Stage Biz

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Time No Line at La Mama’s Ellen Stewart Theatre

John Kelly is a conduit for all nine muses. He vibrates with artistry that seems to pour unrestricted through him –there is no resistance to the inspiration he is receiving. In this “live memoir” his mastery of dance, voice, art and text are used to elevate your senses so you feel the best parts of yourself activated and engaged. This production hit me on a cellular level and I left the theater forever changed by his ability to raise one’s frequency to the stratosphere. John Kelly shares fragments of 40 years of journal writing that act as the jumping off point

Theater Review: ‘STIFF’ At The Barrow Group Main Stage Theatre

My stomach muscles are “STIFF” from laughing like an unblocking drain during the performance of this funny bone tickling show-within-a-show. It’s got a “Noises Off” (Michael Frayn) kind of farce funniness to it where we are privy to the behind the scenes machinations of a show on the verge of exploding. Hearty thigh slaps and the elbowing of my plus-one in the ribcage at every punchline, has meant this production has indeed left its mark on us in hilarity bruises –the best kind. It’s one of those shows that I think will be around for a long time because the

Finding Fellini at the Series of One Festival, La Mama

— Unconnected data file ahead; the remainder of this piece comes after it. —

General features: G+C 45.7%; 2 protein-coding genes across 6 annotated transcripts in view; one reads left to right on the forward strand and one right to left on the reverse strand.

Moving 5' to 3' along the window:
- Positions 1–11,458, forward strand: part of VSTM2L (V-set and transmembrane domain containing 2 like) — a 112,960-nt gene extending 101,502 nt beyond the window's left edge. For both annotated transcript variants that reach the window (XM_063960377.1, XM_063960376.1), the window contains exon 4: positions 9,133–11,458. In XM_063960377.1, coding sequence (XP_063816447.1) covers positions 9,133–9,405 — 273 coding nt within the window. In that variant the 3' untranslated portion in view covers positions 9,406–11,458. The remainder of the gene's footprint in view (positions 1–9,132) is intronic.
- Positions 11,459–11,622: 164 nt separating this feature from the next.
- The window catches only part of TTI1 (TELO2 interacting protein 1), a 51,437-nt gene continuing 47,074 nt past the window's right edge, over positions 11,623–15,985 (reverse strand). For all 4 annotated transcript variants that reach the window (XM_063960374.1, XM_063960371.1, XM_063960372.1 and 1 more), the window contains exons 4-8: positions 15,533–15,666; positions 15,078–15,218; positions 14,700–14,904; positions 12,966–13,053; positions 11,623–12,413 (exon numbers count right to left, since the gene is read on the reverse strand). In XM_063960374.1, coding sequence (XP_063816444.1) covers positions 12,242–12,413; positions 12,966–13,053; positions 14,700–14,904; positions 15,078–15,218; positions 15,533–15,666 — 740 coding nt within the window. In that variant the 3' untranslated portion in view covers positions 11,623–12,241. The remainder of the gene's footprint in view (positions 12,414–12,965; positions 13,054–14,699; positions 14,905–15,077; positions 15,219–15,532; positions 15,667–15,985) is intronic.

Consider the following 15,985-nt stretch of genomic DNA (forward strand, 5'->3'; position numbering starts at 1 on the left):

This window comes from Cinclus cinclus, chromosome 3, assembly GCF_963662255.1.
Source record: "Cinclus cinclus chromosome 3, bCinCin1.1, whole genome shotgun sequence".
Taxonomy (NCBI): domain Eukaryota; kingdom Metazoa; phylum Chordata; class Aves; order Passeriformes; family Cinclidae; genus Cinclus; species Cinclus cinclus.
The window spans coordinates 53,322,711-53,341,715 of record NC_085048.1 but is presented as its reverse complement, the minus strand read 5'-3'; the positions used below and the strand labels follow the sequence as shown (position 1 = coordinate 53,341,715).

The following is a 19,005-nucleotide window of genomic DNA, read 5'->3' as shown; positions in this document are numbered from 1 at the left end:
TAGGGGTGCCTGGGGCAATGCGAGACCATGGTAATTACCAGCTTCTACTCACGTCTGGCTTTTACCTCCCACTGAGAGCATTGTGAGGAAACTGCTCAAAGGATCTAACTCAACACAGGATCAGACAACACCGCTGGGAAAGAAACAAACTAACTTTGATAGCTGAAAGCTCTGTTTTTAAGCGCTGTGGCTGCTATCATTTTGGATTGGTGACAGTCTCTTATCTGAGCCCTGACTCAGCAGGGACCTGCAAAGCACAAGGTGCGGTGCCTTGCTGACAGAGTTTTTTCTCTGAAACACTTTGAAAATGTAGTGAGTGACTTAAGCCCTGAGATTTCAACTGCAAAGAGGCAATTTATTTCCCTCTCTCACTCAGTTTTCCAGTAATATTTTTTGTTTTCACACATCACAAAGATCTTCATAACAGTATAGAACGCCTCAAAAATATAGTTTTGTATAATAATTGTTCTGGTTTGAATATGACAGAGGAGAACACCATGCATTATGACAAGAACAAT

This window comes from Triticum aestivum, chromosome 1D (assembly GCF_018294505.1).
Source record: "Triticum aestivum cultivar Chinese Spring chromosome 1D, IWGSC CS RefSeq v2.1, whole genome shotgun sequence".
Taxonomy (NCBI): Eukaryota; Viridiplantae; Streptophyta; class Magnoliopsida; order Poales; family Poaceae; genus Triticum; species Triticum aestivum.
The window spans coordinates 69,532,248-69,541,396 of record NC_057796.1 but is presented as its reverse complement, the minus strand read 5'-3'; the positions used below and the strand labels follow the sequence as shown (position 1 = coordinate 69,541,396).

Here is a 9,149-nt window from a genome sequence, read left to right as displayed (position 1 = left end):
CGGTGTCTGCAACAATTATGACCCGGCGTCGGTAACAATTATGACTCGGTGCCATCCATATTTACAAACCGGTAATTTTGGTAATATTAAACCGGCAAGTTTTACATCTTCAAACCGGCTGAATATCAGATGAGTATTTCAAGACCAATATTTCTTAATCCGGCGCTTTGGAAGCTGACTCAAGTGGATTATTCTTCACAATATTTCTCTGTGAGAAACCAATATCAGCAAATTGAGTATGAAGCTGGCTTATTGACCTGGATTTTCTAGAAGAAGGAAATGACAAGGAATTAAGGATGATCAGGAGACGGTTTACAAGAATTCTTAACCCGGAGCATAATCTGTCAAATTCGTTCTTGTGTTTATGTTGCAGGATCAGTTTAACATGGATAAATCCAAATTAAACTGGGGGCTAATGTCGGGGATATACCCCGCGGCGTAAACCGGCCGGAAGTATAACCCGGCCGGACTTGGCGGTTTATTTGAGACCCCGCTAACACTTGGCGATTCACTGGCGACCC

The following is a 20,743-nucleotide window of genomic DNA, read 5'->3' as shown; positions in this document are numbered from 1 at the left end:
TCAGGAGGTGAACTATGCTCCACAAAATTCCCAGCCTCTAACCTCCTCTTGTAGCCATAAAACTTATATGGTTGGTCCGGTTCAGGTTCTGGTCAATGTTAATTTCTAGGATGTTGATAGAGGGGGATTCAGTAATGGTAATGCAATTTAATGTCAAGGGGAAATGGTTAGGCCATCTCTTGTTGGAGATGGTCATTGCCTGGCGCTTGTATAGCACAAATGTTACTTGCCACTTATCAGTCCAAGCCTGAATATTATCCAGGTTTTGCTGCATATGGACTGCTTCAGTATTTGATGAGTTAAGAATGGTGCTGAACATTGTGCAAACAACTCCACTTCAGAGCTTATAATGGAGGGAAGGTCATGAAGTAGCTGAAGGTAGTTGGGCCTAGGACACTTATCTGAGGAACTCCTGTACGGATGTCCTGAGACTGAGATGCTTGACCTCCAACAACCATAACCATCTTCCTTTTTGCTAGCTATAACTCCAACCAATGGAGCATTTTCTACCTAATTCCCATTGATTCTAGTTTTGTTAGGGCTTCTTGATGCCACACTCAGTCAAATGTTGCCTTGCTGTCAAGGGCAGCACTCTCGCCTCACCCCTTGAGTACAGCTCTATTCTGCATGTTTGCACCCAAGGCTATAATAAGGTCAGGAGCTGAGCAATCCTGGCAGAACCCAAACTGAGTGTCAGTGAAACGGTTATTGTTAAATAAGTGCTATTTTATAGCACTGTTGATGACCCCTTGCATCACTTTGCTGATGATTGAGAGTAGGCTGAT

Finding Fellini is a theatrical ode to risk takers, big dreamers and delicious hedonism. It’s a mighty memoir about one woman, Megan Metrikin, who leaves the brutality of Apartheid South Africa in search of her muse –Federico Fellini, in Rome. You slip down the rabbit hole with her and emerge into a wonderland of palpable sensuality, exploration and adventure. It’s a wild, obsessive, funny, filmic experience about the power of art to lift you out of any political or emotional doldrums. Her fascination with Fellini starts when her father joins the censor board in SA with the sole purpose of being

Theater Review: ‘The Boys From Syracuse’ at Theatre Row’s Lion Theatre

This (almost) all male cast of “The Boys From Syracuse” are more effervescent than a fountain of Moët, more energized than the peloton at the Tour de France and more versatile than a bobby pin. They aren’t just reviving an old 1938 George Abbott, Richard Rodgers and Lorenz Hart classic; they seem to be jump starting a Cadillac Sixty Special. So much gorgeous style wrapped up in a sleek vintage frame. Director and choreographer, Jonathan Cerullo has created an exceptional explosion of craft, timing and talent. His staging is inspired. It’s like watching a Broadway hit contained in a cupboard or

Backstage at Prague-New York Effects #7

Backstage at Prague-New York Effects #7 Talking Humor with Robert Janc, Mirenka Cechova and Quentin Heggs, Jacquelyn Claire, Interviewer Czech Center New York started a project entitled “Prague-New York Effects” two years ago. It’s a transatlantic cultural program that sees an artist from Prague collaborating with an Artist from New York. The artists meet in NYC for a residency that culminates in a performance. The team then travel to Prague to perform there. This is the 7th performance in the series and blends three styles of stand up comedy from ironic storytelling to clown humor to improvisational stand up. For this production

Let Me Cook for You